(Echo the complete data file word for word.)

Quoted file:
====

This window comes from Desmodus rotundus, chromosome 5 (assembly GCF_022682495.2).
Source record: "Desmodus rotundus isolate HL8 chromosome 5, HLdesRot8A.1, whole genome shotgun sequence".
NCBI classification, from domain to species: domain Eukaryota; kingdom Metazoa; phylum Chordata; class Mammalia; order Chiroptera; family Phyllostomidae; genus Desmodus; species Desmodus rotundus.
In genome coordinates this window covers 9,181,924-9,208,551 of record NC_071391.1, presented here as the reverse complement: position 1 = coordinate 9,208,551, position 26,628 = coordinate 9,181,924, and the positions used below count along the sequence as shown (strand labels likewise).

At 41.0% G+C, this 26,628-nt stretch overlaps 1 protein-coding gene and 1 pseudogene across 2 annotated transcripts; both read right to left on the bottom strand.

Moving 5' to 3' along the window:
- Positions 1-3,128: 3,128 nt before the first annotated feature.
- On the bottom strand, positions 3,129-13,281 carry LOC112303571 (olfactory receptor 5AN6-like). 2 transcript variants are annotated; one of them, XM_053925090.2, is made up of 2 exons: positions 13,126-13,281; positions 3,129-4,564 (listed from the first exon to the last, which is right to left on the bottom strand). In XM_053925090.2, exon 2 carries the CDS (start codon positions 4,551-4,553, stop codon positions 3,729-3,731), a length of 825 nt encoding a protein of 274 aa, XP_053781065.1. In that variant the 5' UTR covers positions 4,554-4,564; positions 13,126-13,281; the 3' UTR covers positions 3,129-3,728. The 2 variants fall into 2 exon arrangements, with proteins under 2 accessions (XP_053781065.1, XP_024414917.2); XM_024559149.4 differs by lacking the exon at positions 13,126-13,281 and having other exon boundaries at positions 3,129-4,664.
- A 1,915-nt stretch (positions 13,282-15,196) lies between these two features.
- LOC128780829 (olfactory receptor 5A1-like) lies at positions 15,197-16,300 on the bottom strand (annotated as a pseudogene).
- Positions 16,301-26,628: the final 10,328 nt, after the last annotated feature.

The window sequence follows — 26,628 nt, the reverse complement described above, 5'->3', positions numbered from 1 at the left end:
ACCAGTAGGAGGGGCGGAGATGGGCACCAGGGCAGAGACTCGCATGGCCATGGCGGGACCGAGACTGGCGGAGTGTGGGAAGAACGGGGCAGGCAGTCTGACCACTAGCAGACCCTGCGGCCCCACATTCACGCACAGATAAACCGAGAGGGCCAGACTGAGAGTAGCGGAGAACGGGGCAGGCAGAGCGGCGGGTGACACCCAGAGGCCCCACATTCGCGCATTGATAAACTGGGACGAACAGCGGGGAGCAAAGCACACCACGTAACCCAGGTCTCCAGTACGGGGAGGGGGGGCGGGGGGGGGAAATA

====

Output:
This window comes from Desmodus rotundus, chromosome 5 (assembly GCF_022682495.2).
Source record: "Desmodus rotundus isolate HL8 chromosome 5, HLdesRot8A.1, whole genome shotgun sequence".
NCBI classification, from domain to species: domain Eukaryota; kingdom Metazoa; phylum Chordata; class Mammalia; order Chiroptera; family Phyllostomidae; genus Desmodus; species Desmodus rotundus.
In genome coordinates this window covers 9,181,924-9,208,551 of record NC_071391.1, presented here as the reverse complement: position 1 = coordinate 9,208,551, position 26,628 = coordinate 9,181,924, and the positions used below count along the sequence as shown (strand labels likewise).

At 41.0% G+C, this 26,628-nt stretch overlaps 1 protein-coding gene and 1 pseudogene across 2 annotated transcripts; both read right to left on the bottom strand.

Moving 5' to 3' along the window:
- Positions 1-3,128: 3,128 nt before the first annotated feature.
- On the bottom strand, positions 3,129-13,281 carry LOC112303571 (olfactory receptor 5AN6-like). 2 transcript variants are annotated; one of them, XM_053925090.2, is made up of 2 exons: positions 13,126-13,281; positions 3,129-4,564 (listed from the first exon to the last, which is right to left on the bottom strand). In XM_053925090.2, exon 2 carries the CDS (start codon positions 4,551-4,553, stop codon positions 3,729-3,731), a length of 825 nt encoding a protein of 274 aa, XP_053781065.1. In that variant the 5' UTR covers positions 4,554-4,564; positions 13,126-13,281; the 3' UTR covers positions 3,129-3,728. The 2 variants fall into 2 exon arrangements, with proteins under 2 accessions (XP_053781065.1, XP_024414917.2); XM_024559149.4 differs by lacking the exon at positions 13,126-13,281 and having other exon boundaries at positions 3,129-4,664.
- A 1,915-nt stretch (positions 13,282-15,196) lies between these two features.
- LOC128780829 (olfactory receptor 5A1-like) lies at positions 15,197-16,300 on the bottom strand (annotated as a pseudogene).
- Positions 16,301-26,628: the final 10,328 nt, after the last annotated feature.

The window sequence follows — 26,628 nt, the reverse complement described above, 5'->3', positions numbered from 1 at the left end:
ACCAGTAGGAGGGGCGGAGATGGGCACCAGGGCAGAGACTCGCATGGCCATGGCGGGACCGAGACTGGCGGAGTGTGGGAAGAACGGGGCAGGCAGTCTGACCACTAGCAGACCCTGCGGCCCCACATTCACGCACAGATAAACCGAGAGGGCCAGACTGAGAGTAGCGGAGAACGGGGCAGGCAGAGCGGCGGGTGACACCCAGAGGCCCCACATTCGCGCATTGATAAACTGGGACGAACAGCGGGGAGCAAAGCACACCACGTAACCCAGGTCTCCAGTACGGGGAGGGGGGGCGGGGGGGGGAAATA